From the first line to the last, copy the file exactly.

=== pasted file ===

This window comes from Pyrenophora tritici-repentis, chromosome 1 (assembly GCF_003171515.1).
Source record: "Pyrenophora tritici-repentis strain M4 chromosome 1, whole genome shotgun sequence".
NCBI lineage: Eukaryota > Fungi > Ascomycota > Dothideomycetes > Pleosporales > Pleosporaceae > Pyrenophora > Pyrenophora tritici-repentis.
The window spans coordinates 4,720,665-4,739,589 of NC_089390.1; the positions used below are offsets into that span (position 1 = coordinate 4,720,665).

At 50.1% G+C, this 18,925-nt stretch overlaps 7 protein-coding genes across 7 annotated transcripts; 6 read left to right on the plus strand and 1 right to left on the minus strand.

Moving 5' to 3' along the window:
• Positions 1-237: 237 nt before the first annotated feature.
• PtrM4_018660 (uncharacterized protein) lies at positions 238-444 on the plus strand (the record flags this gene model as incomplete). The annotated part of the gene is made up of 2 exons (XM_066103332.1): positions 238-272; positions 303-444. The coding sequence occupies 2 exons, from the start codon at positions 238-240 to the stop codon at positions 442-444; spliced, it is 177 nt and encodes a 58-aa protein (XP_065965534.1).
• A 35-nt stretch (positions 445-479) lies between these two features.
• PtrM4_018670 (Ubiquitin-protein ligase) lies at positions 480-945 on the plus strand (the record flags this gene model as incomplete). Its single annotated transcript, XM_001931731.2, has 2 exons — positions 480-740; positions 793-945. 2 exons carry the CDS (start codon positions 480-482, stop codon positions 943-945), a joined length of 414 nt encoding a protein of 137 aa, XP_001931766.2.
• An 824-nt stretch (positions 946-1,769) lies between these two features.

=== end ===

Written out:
This window comes from Pyrenophora tritici-repentis, chromosome 1 (assembly GCF_003171515.1).
Source record: "Pyrenophora tritici-repentis strain M4 chromosome 1, whole genome shotgun sequence".
NCBI lineage: Eukaryota > Fungi > Ascomycota > Dothideomycetes > Pleosporales > Pleosporaceae > Pyrenophora > Pyrenophora tritici-repentis.
The window spans coordinates 4,720,665-4,739,589 of NC_089390.1; the positions used below are offsets into that span (position 1 = coordinate 4,720,665).

At 50.1% G+C, this 18,925-nt stretch overlaps 7 protein-coding genes across 7 annotated transcripts; 6 read left to right on the plus strand and 1 right to left on the minus strand.

Moving 5' to 3' along the window:
• Positions 1-237: 237 nt before the first annotated feature.
• PtrM4_018660 (uncharacterized protein) lies at positions 238-444 on the plus strand (the record flags this gene model as incomplete). The annotated part of the gene is made up of 2 exons (XM_066103332.1): positions 238-272; positions 303-444. The coding sequence occupies 2 exons, from the start codon at positions 238-240 to the stop codon at positions 442-444; spliced, it is 177 nt and encodes a 58-aa protein (XP_065965534.1).
• A 35-nt stretch (positions 445-479) lies between these two features.
• PtrM4_018670 (Ubiquitin-protein ligase) lies at positions 480-945 on the plus strand (the record flags this gene model as incomplete). Its single annotated transcript, XM_001931731.2, has 2 exons — positions 480-740; positions 793-945. 2 exons carry the CDS (start codon positions 480-482, stop codon positions 943-945), a joined length of 414 nt encoding a protein of 137 aa, XP_001931766.2.
• An 824-nt stretch (positions 946-1,769) lies between these two features.